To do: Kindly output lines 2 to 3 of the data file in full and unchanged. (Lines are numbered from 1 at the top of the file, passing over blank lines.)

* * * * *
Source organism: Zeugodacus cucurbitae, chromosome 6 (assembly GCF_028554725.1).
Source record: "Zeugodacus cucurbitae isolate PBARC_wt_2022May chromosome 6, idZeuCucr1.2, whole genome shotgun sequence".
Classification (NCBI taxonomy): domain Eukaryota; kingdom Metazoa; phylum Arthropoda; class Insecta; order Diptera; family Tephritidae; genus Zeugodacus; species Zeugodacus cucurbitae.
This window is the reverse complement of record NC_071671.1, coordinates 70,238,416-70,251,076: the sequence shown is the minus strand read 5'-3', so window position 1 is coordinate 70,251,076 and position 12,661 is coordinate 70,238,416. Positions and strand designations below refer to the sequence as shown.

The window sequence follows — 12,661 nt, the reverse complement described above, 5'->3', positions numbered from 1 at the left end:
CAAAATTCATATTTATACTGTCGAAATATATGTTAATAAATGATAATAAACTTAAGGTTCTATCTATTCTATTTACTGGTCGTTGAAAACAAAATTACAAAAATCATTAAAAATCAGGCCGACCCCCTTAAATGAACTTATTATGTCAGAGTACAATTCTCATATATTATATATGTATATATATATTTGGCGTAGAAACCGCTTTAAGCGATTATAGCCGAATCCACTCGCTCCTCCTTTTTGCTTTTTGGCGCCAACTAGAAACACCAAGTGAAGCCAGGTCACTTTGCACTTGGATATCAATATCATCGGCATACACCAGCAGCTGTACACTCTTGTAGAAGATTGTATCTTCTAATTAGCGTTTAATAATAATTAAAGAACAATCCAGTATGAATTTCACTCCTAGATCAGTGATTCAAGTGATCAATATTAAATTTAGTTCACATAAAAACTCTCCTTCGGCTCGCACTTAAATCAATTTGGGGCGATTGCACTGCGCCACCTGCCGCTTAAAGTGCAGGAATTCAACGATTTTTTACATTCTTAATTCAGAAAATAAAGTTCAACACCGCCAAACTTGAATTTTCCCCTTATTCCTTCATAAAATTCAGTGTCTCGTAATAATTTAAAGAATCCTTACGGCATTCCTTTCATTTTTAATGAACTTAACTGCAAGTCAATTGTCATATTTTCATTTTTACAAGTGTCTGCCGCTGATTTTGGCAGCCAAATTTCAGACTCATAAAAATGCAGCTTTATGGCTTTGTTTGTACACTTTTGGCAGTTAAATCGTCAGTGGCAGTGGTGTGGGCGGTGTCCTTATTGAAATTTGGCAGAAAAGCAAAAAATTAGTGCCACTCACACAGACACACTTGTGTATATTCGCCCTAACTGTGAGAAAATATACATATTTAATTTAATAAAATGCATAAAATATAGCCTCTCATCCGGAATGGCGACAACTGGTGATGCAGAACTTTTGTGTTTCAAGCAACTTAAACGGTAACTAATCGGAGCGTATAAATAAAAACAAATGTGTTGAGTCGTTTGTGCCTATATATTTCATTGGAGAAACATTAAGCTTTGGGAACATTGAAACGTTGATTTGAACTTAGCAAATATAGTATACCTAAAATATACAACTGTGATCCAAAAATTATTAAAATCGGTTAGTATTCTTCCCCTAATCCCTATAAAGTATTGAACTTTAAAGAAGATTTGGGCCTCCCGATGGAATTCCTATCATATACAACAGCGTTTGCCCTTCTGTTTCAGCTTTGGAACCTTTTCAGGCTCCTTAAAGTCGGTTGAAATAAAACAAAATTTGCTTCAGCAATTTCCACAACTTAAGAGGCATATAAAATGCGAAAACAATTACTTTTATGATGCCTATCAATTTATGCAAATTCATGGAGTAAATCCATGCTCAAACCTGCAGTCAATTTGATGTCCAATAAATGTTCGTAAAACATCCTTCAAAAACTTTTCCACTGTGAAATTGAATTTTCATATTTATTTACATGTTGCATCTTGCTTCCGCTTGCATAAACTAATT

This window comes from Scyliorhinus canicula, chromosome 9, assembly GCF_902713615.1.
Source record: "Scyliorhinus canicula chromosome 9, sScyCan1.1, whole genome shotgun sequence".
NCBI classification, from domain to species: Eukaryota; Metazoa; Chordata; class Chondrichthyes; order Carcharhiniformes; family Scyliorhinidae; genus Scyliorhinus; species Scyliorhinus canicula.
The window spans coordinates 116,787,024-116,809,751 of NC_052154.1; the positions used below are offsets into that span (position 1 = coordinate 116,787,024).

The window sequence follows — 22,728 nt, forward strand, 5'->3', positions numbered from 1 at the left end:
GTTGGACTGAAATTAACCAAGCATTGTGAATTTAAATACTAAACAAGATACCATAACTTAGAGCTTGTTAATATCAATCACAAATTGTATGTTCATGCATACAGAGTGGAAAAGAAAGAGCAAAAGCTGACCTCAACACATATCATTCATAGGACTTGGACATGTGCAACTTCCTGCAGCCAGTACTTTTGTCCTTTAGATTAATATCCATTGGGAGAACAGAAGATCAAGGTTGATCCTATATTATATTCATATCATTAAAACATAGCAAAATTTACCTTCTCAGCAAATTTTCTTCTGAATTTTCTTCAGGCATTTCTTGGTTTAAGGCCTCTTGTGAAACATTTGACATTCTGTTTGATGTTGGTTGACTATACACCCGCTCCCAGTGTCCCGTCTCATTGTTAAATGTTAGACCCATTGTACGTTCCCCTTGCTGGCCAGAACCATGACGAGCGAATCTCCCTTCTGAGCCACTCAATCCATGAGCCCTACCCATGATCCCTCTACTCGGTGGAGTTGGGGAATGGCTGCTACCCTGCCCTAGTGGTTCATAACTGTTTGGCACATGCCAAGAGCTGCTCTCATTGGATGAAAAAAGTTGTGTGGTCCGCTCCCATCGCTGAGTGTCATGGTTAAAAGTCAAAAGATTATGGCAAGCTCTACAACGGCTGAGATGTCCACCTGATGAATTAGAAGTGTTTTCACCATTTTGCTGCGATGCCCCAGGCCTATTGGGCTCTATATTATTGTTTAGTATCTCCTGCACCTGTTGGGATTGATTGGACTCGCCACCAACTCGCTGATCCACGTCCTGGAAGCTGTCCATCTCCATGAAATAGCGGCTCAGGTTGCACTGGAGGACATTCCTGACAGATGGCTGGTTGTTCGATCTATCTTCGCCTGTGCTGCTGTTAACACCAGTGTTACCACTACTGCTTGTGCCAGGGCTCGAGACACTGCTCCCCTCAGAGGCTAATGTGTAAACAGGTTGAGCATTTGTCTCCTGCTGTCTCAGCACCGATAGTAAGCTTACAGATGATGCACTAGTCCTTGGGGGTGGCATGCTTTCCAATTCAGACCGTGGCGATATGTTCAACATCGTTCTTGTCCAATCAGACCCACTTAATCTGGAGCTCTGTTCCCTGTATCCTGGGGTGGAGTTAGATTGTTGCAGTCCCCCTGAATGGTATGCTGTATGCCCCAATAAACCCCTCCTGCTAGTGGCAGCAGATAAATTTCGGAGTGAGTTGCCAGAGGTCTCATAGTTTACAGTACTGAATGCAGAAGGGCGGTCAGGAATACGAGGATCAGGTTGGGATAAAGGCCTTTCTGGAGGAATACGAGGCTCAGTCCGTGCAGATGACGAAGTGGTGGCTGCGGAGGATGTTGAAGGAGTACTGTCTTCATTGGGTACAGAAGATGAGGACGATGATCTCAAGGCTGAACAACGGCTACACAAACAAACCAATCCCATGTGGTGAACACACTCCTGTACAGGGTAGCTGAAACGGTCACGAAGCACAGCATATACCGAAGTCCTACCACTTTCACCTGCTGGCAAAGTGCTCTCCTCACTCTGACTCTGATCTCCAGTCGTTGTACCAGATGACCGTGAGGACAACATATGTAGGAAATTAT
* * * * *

Source record: "Zeugodacus cucurbitae isolate PBARC_wt_2022May chromosome 6, idZeuCucr1.2, whole genome shotgun sequence".
Classification (NCBI taxonomy): domain Eukaryota; kingdom Metazoa; phylum Arthropoda; class Insecta; order Diptera; family Tephritidae; genus Zeugodacus; species Zeugodacus cucurbitae.